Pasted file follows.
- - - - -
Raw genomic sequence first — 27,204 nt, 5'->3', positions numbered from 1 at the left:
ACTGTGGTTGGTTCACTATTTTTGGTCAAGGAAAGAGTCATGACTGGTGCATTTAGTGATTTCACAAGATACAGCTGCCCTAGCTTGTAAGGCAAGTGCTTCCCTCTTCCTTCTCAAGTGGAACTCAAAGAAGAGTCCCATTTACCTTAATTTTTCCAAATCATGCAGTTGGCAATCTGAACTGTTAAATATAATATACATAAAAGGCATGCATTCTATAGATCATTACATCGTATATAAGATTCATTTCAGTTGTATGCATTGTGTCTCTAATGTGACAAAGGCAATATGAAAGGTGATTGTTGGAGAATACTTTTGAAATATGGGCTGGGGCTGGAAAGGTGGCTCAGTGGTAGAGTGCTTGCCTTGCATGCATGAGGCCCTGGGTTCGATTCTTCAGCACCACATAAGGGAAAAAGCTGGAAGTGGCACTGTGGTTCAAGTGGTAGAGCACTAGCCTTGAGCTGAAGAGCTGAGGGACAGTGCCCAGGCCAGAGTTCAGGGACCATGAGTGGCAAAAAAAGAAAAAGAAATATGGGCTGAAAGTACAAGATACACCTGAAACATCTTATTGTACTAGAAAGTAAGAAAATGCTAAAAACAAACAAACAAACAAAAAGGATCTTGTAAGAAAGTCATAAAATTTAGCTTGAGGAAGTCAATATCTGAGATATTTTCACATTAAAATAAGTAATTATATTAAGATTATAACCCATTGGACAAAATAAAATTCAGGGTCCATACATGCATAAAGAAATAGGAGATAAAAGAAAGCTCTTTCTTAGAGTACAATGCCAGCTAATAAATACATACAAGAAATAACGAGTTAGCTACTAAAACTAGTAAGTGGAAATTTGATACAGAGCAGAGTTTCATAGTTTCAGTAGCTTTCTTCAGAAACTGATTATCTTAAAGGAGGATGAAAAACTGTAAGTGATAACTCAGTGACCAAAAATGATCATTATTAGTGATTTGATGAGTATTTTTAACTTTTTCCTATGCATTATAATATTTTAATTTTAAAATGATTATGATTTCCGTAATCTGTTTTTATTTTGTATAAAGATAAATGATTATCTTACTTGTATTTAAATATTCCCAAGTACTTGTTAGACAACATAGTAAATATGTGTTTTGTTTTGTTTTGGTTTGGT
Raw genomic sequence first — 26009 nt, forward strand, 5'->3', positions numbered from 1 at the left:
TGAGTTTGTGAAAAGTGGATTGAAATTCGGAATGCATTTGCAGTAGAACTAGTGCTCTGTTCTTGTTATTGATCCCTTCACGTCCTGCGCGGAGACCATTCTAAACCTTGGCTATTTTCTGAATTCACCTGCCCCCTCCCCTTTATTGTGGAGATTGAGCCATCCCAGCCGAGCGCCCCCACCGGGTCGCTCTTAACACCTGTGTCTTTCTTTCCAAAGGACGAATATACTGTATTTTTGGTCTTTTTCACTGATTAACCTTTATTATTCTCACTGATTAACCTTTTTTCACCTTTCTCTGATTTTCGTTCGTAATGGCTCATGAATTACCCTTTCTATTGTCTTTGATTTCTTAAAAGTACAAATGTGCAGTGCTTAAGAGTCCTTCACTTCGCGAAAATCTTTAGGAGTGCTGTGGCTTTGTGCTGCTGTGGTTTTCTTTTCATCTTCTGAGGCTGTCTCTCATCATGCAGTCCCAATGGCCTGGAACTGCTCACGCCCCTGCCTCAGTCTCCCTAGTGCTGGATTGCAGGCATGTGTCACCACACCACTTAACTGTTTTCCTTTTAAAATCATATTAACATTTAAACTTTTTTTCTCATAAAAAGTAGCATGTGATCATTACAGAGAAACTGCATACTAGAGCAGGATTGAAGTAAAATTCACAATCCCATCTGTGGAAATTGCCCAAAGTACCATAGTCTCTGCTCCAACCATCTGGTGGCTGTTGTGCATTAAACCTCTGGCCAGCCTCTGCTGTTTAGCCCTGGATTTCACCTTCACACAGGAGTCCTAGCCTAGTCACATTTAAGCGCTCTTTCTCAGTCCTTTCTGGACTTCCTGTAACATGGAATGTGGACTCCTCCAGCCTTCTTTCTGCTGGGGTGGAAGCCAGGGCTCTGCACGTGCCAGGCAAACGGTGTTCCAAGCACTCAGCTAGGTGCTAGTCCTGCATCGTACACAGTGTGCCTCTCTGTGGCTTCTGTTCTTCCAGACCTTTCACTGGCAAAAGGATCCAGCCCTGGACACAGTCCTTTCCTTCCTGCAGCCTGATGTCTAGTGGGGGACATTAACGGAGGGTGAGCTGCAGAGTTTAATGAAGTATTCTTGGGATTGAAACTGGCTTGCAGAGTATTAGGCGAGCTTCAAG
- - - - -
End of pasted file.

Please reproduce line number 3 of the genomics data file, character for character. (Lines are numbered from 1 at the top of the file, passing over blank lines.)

Raw genomic sequence first — 26009 nt, forward strand, 5'->3', positions numbered from 1 at the left: